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5 thoughts in the NY Times about 2001/9/11

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It feels ironic that the title of this section of NYT is labelled Happy Days:

Views of a Day
By THE EDITORS
Reflections from five Happy Days contributors on the events of Sept. 11, 2001, eight years on.

Nathan Schneider, writer
Tim Kreider, cartoonist
Eric Weiner, writer
Michele Madigan Somerville, poet
Pico Iyer, travel writer

I have pasted in the last paragraphs of the contributions from each of these writers:

He didn’t make us leave, as the cops normally did. He drove away. Perhaps he recognized the mystery at work in us, which we ourselves couldn’t be sure of, by which we were somehow, in playing, planning our next move as a generation, planning the future of the world, and we should not be bothered.

— Nathan Schneider

Sept. 11 came at the end of an idyllic but somehow flaccid decade when a half-century’s threat of mass immolation seemed suspended, and the single biggest news story in the U.S. was not Kosovo or Rwanda but an act of fellatio. Suddenly seeing the same people we sit in traffic or ride mass transit with dying horribly may have made some of us take leave of our reason, but it also restored things to a truer perspective. It reminded us, briefly, that life is real. —Tim Kreider

Within minutes, the unbelievable, unfathomable, details broke through our self-imposed information blackout. The hotel staff found a television, somewhere, and hooked it up in the lobby. A few dozen of us gathered around, as if the Sony Trinitron were a fireplace on a cold January night, the flickering light conveying not only news but, oddly, comfort as well. We experienced those horrible events together, much more so than if we were sequestered in our rooms. Nobody said much (What was there to say after all?) but that didn’t matter. Suffering shared is suffering diminished, a quirk of human nature for which I remain deeply grateful.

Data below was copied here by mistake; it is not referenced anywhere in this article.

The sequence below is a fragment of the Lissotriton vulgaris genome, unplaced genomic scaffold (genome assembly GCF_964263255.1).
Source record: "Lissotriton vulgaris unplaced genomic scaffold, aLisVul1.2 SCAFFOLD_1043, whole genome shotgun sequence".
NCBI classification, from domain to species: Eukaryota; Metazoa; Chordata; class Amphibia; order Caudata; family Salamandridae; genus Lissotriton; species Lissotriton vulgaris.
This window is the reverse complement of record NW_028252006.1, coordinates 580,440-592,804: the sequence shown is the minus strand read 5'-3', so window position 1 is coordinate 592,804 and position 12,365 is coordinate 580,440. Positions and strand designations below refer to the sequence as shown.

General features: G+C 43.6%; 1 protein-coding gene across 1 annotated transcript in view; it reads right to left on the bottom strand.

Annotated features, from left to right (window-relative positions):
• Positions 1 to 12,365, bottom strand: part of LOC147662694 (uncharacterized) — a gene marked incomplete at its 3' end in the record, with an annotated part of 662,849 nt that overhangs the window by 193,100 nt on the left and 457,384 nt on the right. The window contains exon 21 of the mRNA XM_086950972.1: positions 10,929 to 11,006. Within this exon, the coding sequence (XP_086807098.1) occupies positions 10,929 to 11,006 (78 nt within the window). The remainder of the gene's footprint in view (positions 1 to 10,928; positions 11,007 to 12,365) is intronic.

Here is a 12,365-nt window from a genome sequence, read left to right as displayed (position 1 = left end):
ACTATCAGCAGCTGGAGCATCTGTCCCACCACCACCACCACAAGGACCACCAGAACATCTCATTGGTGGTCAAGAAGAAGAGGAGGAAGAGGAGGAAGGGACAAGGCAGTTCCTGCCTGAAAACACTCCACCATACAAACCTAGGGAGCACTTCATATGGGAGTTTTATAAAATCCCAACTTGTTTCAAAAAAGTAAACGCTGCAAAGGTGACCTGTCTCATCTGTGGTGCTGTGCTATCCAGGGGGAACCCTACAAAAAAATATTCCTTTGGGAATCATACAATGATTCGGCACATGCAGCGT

— Eric Weiner

New York City has always been an experiment in hope. Somehow my children, like many of their friends who lived through and remember 9/11, see their hometown as a kind of holy city worth fighting for, a Promised Land, whose strength, courage and resilience nourishes them. Young as they are, they feel it belongs to them. They know they have inherited it, even as they grow into it, and someday, embody it.

— Michele Madigan Somerville

I met cheerful souls among the headstones in Aden, and I know a few in Santa Barbara. But if that cheer is genuine, I’m not sure if they’d be feeling better or worse now than they were on Sept. 11, 2001. Only more compassionate, perhaps. Looking to our circumstances for strength, solace or support is like dancing at the edge of a very deep grave.

— Pico Iyer

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Written by BobG in Dalian & Vancouver

2009/09/11 at 04:47

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